Now, let’s move to the probabilistic version.
Wait a moment… What is a Probabilistic Neural Network anyway?
Bayesian neural networks (from now on BNNs) use the Bayes rule to create a probabilistic neural network. BNNs can be defined as feedforward neural networks that include notions of uncertainty in their parameters. Let us go back for a moment to the equation of a simple linear perceptron: y = W*X + b, where X is our input data and y our targets. The parameters to learn are W and b and these are usually optimised through maximum likelihood estimation. However, instead of having simply one scalar parameter for b (or any of the elements in W), we could learn a distribution (Normal, Laplace, etc.). In the case of a Normal distribution, we will then define each parameter with a mean and standard deviation. This is the idea behind the paper “Weight Uncertainty in Neural Networks” from Blundell et. al. at Google: The BNN learns a distribution for every network parameter.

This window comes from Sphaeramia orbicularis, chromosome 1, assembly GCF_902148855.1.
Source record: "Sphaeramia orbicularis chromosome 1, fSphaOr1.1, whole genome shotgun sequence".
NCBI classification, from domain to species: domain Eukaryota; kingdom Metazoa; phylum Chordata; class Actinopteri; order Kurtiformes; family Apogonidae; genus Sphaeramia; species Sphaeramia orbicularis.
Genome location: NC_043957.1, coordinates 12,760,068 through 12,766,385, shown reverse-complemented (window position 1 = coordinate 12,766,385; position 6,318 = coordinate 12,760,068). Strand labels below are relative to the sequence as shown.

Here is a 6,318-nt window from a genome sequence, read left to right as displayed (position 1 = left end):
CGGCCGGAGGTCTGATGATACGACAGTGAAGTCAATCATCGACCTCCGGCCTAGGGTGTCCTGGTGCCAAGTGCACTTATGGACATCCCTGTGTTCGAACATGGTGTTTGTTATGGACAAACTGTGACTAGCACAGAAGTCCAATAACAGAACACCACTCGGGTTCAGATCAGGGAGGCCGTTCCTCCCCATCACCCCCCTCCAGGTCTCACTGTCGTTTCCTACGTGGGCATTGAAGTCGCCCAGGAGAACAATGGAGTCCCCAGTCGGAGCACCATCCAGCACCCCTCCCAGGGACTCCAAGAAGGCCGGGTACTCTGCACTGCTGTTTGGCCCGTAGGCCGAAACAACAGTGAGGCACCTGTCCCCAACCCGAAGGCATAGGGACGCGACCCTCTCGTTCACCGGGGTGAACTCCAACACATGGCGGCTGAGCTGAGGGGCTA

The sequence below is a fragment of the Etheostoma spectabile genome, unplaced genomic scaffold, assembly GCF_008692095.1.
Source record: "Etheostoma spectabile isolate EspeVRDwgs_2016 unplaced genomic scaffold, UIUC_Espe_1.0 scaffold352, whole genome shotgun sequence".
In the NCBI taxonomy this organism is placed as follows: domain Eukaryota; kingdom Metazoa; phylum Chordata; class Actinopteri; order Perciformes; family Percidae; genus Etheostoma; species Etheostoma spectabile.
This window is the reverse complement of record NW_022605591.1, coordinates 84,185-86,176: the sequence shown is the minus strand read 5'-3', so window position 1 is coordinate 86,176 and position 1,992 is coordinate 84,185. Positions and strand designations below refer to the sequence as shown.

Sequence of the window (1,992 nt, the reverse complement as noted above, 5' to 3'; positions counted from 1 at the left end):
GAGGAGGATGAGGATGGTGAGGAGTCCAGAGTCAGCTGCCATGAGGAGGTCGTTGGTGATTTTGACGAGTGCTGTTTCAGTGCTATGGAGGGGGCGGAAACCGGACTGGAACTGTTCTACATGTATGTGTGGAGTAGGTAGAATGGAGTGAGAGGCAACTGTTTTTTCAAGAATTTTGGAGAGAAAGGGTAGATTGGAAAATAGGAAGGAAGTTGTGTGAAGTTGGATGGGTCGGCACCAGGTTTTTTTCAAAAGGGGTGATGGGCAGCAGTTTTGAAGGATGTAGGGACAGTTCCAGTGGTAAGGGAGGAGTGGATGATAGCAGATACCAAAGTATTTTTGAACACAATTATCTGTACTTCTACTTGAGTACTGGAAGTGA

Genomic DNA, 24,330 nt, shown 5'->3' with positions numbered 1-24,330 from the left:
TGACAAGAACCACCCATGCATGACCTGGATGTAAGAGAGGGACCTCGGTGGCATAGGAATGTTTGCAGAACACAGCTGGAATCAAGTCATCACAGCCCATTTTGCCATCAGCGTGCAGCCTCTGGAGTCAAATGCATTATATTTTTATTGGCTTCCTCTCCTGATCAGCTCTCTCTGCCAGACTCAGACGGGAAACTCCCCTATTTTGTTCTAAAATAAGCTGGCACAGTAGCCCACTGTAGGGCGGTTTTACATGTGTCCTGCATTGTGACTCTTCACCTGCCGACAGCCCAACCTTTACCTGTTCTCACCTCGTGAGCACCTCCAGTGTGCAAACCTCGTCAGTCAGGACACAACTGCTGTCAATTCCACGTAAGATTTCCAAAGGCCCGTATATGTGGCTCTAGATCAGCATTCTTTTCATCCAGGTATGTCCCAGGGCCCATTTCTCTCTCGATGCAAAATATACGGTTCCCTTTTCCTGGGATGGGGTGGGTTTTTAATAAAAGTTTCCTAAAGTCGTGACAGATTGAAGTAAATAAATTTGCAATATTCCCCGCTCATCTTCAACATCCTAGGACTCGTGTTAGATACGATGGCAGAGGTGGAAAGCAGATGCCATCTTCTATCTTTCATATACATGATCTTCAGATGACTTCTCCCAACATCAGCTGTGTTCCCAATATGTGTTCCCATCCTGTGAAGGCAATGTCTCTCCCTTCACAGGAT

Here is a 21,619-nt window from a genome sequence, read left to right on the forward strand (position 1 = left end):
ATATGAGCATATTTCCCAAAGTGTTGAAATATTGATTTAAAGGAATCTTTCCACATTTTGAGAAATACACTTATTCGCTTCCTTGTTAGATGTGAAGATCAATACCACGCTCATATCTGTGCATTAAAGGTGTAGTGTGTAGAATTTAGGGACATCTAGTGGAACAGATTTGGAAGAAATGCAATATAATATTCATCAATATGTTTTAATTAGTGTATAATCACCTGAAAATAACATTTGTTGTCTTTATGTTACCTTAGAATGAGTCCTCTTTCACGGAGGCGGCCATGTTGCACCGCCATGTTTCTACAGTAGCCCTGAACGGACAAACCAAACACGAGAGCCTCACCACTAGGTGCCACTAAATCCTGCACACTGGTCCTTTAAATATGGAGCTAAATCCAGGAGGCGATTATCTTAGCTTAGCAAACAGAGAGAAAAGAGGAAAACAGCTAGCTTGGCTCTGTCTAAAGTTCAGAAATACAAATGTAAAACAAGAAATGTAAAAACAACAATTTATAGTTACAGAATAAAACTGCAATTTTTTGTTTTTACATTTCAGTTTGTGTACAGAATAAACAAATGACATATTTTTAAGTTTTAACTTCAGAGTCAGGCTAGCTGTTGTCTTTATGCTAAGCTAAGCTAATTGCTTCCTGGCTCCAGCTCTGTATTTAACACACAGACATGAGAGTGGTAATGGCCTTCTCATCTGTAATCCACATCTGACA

This is useful for several reasons:
Firstly, it allows our network to produce uncertainty outcomes or even say “I don’t know”. Why is this important, you may ask? Just imagine that you have a system that distinguishes dogs from cats (what a cliché…), what do you think will happen if you input let’s say a picture of yourself? Well, it’s going to choose either dog and cat, which initially may sound cool, but let’s face it, it’s not very useful in practice. So the first advantage of a probabilistic neural network is to be able to say: “Actually, I’m not sure which class this test data point belongs to!”